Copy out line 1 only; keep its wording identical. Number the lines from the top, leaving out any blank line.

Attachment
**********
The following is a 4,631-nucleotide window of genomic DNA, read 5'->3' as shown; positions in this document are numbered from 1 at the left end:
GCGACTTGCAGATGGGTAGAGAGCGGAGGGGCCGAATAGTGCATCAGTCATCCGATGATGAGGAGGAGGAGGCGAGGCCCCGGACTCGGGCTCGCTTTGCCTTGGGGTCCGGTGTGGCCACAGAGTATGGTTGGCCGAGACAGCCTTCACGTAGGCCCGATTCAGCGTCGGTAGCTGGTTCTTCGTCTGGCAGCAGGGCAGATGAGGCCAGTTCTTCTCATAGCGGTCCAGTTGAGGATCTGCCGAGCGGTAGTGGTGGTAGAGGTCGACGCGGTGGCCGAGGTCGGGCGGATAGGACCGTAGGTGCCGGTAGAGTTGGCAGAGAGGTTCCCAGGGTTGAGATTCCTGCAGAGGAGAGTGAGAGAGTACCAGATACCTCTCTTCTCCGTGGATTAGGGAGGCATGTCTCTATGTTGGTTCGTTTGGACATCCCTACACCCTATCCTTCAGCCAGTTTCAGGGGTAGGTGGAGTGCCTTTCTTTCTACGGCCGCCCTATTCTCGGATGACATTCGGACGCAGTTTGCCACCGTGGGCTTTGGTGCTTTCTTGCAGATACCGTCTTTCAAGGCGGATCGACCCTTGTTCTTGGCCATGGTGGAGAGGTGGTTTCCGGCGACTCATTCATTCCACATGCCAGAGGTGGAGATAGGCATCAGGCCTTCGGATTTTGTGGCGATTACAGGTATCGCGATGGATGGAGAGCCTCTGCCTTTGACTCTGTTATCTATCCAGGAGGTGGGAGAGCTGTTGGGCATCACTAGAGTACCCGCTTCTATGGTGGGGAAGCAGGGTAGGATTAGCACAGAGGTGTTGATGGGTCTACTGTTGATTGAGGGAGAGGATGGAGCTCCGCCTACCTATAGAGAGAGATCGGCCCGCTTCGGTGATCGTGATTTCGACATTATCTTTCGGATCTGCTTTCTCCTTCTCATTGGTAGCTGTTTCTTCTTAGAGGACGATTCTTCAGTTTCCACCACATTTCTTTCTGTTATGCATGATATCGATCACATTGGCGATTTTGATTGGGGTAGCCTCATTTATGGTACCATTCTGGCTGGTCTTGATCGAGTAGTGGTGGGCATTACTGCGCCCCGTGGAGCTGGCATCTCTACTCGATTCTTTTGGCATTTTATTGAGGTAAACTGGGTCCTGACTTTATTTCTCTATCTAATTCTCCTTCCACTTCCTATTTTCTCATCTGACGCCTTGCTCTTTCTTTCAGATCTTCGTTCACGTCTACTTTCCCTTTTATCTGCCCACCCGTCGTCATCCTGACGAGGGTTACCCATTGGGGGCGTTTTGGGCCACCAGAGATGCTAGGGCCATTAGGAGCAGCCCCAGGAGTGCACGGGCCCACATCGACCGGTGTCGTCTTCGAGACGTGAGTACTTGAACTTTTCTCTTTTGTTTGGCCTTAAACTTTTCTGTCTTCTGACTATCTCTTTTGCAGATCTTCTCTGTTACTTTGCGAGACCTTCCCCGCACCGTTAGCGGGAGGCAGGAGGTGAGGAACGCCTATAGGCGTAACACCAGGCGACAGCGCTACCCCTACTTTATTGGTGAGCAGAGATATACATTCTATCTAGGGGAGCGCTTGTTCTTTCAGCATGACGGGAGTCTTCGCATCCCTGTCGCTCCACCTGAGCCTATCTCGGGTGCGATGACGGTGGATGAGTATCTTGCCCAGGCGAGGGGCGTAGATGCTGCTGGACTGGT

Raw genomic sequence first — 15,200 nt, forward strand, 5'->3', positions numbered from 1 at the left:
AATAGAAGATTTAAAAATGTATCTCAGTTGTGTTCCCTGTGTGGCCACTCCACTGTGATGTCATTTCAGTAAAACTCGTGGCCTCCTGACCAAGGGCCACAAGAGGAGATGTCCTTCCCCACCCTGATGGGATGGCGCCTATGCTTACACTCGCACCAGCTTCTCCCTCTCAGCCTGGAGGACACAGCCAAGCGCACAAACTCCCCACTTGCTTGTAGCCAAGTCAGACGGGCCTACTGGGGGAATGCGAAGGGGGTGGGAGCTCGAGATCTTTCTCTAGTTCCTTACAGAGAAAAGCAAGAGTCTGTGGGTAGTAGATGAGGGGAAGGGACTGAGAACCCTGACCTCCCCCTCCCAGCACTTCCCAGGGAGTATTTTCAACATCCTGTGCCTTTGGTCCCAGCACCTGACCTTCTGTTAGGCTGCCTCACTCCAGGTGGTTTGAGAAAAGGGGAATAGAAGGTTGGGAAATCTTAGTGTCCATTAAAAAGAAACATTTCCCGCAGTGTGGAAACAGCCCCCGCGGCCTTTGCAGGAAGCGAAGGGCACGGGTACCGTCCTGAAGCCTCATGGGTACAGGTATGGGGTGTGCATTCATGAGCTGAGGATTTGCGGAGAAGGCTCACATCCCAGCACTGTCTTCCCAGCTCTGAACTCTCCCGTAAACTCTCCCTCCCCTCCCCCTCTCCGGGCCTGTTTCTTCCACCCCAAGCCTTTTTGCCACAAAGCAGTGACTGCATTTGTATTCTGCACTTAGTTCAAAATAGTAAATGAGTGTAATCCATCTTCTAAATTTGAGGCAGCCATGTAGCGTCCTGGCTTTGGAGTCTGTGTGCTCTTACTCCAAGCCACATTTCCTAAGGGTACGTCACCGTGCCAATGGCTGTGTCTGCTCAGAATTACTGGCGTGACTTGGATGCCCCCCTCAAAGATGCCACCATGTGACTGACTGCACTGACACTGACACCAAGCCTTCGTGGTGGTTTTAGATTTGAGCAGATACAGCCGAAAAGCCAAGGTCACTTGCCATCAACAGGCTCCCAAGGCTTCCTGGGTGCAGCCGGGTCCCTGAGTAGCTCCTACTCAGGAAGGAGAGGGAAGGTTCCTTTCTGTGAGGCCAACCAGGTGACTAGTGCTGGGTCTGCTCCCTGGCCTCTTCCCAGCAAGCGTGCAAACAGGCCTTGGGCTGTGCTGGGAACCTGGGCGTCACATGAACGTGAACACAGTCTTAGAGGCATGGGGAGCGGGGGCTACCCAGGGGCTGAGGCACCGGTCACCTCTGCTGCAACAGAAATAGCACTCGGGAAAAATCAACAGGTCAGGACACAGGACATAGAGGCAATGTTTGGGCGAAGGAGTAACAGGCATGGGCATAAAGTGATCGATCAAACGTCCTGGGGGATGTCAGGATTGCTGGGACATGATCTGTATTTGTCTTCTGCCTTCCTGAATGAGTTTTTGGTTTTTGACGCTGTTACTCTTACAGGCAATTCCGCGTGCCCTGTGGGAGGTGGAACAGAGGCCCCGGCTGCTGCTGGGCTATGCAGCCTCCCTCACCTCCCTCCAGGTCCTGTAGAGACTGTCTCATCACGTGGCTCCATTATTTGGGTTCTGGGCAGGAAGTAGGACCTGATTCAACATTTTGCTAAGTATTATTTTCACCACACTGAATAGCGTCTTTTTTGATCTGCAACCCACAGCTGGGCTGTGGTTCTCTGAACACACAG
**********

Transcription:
The following is a 4,631-nucleotide window of genomic DNA, read 5'->3' as shown; positions in this document are numbered from 1 at the left end: